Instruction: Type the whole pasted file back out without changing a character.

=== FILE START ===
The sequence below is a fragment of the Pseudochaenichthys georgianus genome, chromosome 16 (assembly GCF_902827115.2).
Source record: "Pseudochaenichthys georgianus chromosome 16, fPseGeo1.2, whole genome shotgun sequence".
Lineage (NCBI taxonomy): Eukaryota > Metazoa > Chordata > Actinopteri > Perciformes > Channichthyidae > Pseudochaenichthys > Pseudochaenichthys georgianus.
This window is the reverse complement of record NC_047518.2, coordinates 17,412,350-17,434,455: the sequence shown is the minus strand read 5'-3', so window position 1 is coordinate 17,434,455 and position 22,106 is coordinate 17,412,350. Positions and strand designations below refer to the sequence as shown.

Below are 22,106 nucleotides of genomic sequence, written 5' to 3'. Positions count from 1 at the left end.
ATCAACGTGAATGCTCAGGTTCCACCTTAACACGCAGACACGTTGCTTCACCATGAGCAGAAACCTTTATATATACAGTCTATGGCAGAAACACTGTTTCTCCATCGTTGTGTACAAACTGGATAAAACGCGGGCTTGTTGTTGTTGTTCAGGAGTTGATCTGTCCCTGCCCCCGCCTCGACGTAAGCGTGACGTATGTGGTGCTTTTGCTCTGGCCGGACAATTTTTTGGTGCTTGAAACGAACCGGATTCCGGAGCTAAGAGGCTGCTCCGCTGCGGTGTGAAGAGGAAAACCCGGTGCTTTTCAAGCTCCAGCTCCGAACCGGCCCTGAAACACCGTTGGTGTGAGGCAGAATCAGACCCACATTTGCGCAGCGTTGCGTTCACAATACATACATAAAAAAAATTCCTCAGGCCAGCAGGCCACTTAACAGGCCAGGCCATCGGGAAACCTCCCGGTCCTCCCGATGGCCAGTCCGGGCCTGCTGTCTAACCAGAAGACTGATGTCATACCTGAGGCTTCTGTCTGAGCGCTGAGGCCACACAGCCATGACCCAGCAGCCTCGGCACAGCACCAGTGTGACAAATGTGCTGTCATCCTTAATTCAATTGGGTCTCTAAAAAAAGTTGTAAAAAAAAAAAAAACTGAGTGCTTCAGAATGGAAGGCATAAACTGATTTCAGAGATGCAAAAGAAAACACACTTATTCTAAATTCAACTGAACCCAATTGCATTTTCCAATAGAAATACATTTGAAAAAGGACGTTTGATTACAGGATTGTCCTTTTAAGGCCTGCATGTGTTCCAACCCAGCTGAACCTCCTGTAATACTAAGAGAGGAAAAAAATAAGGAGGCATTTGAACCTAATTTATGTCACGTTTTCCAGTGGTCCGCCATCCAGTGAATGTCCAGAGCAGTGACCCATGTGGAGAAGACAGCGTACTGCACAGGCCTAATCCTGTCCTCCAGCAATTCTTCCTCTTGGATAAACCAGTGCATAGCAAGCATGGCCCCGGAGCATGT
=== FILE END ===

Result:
The sequence below is a fragment of the Pseudochaenichthys georgianus genome, chromosome 16 (assembly GCF_902827115.2).
Source record: "Pseudochaenichthys georgianus chromosome 16, fPseGeo1.2, whole genome shotgun sequence".
Lineage (NCBI taxonomy): Eukaryota > Metazoa > Chordata > Actinopteri > Perciformes > Channichthyidae > Pseudochaenichthys > Pseudochaenichthys georgianus.
This window is the reverse complement of record NC_047518.2, coordinates 17,412,350-17,434,455: the sequence shown is the minus strand read 5'-3', so window position 1 is coordinate 17,434,455 and position 22,106 is coordinate 17,412,350. Positions and strand designations below refer to the sequence as shown.

Below are 22,106 nucleotides of genomic sequence, written 5' to 3'. Positions count from 1 at the left end.
ATCAACGTGAATGCTCAGGTTCCACCTTAACACGCAGACACGTTGCTTCACCATGAGCAGAAACCTTTATATATACAGTCTATGGCAGAAACACTGTTTCTCCATCGTTGTGTACAAACTGGATAAAACGCGGGCTTGTTGTTGTTGTTCAGGAGTTGATCTGTCCCTGCCCCCGCCTCGACGTAAGCGTGACGTATGTGGTGCTTTTGCTCTGGCCGGACAATTTTTTGGTGCTTGAAACGAACCGGATTCCGGAGCTAAGAGGCTGCTCCGCTGCGGTGTGAAGAGGAAAACCCGGTGCTTTTCAAGCTCCAGCTCCGAACCGGCCCTGAAACACCGTTGGTGTGAGGCAGAATCAGACCCACATTTGCGCAGCGTTGCGTTCACAATACATACATAAAAAAAATTCCTCAGGCCAGCAGGCCACTTAACAGGCCAGGCCATCGGGAAACCTCCCGGTCCTCCCGATGGCCAGTCCGGGCCTGCTGTCTAACCAGAAGACTGATGTCATACCTGAGGCTTCTGTCTGAGCGCTGAGGCCACACAGCCATGACCCAGCAGCCTCGGCACAGCACCAGTGTGACAAATGTGCTGTCATCCTTAATTCAATTGGGTCTCTAAAAAAAGTTGTAAAAAAAAAAAAAACTGAGTGCTTCAGAATGGAAGGCATAAACTGATTTCAGAGATGCAAAAGAAAACACACTTATTCTAAATTCAACTGAACCCAATTGCATTTTCCAATAGAAATACATTTGAAAAAGGACGTTTGATTACAGGATTGTCCTTTTAAGGCCTGCATGTGTTCCAACCCAGCTGAACCTCCTGTAATACTAAGAGAGGAAAAAAATAAGGAGGCATTTGAACCTAATTTATGTCACGTTTTCCAGTGGTCCGCCATCCAGTGAATGTCCAGAGCAGTGACCCATGTGGAGAAGACAGCGTACTGCACAGGCCTAATCCTGTCCTCCAGCAATTCTTCCTCTTGGATAAACCAGTGCATAGCAAGCATGGCCCCGGAGCATGT